Newborn Baby Stares Down Doctors Just Moments After Birth

Baby Isabela did not look best pleased with the doctors who had just delivered her. Rodrigo Kunstmann/ Facebook

Katy Pallister 28 Feb 2020, 15:27

A few seconds was all it took before baby Isabela produced a “meme-worthy” expression that her mother could be proud of. Photographer Rodrigo Kunstmann captured the moment Isabela Pereira de Jesus, born on February 13, 2020, in Rio de Janeiro, Brazil, gave a long hard glare to the doctors who had delivered her immediately before.

Kunstmann, who photographs weddings and births, was contacted by Isabela’s parents to record the moment she entered the world. He shared the now-viral image on Facebook with the caption “Today is my birth and I don’t even have clothes for this.”

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“She opened her eyes wide and didn't cry, she made a 'sulky' face, her mother gave a kiss and it was only after they cut the umbilical cord that she started to cry," Kunstmann told Crescer. Having just undergone cesarean surgery, Isabela’s mother didn’t recall her daughter’s first expression, which only lasted a few seconds. However, after seeing the photo she told Crescer that “my daughter was born a ready meme.”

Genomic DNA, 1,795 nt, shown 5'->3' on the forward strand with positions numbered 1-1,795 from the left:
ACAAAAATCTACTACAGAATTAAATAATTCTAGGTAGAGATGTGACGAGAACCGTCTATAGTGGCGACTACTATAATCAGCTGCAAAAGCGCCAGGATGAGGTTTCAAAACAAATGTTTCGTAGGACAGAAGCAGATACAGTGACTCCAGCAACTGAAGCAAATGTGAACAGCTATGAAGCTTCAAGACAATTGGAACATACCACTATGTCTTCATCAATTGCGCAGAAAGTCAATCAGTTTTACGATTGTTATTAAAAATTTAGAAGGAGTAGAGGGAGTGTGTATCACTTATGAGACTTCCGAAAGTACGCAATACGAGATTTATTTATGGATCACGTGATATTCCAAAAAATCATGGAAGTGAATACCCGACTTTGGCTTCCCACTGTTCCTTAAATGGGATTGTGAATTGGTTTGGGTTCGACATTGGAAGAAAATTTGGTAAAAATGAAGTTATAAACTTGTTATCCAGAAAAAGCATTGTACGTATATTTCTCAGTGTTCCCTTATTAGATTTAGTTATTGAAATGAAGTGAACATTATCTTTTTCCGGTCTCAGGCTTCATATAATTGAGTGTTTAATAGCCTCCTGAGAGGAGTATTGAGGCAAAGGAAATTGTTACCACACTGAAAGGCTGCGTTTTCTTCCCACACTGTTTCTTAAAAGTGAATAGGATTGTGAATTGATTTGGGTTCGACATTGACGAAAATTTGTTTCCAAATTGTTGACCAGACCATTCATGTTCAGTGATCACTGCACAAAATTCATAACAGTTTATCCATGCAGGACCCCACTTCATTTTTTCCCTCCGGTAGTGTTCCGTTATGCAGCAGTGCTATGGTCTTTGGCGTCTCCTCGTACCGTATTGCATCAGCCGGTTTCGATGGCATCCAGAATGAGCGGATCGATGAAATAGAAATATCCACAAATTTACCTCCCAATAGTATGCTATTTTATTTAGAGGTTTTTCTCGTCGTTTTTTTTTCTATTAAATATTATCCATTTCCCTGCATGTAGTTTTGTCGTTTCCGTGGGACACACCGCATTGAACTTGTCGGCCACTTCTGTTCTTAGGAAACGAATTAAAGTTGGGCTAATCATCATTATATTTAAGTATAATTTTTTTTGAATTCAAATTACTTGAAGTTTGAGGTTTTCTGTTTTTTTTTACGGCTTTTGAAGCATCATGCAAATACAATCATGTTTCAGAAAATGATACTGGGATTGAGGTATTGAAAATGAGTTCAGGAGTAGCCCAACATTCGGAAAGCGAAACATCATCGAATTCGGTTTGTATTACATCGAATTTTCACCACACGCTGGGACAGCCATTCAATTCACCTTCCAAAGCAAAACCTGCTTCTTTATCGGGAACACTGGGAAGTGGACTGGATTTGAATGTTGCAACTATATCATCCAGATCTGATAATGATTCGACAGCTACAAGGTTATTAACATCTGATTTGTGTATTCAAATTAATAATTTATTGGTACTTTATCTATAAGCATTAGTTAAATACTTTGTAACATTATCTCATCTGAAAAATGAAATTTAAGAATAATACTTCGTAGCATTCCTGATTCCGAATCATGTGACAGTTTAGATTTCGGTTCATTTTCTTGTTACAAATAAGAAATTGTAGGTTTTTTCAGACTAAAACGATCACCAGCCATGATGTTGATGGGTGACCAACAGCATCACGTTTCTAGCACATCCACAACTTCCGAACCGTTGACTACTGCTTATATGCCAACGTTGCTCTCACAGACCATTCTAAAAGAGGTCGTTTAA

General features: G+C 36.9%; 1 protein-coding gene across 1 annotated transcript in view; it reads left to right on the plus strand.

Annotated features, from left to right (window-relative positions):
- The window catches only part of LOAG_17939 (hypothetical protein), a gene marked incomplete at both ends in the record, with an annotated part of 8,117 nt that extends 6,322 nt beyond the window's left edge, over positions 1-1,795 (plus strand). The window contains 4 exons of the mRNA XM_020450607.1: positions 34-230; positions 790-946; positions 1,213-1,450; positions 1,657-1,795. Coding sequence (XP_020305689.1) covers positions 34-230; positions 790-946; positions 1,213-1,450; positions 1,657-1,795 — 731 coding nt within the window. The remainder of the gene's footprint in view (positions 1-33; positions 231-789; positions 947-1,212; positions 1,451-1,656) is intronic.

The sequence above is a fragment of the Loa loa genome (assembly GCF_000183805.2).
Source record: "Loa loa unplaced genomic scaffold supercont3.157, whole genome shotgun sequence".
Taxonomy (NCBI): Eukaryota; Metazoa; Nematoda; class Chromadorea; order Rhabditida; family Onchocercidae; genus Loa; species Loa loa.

Researchers have previously asked the question of whether babies develop facial expressions before they are born. They found that two “gestalts” (muscle configurations, rather than emotions) – laughter and cry – could be distinguished in fetuses at around 34 to 35 weeks.

However, over the last few decades, more thought has gone into understanding how babies react to the new faces that they see. In a paper from 1975, minutes-old babies were shown to be significantly more responsive to images of proper face patterns as opposed to scrambled versions of the same stimulus or to a blank.

Hours after birth, babies have exhibited the ability to differentiate between their mother’s face and the faces of strangers. Staring longer at images of their own mother as opposed to the other pictures. Even newborns as young as 14 hours old have shown a preference for attractive faces over unattractive ones (as judged by adult raters).

By the time children are 5 years old, their ability to recognize and label facial expressions is nearly on par with most adults. Although baby Isabela is a while away from that, her parents may see her “sulky” face reappear very soon.

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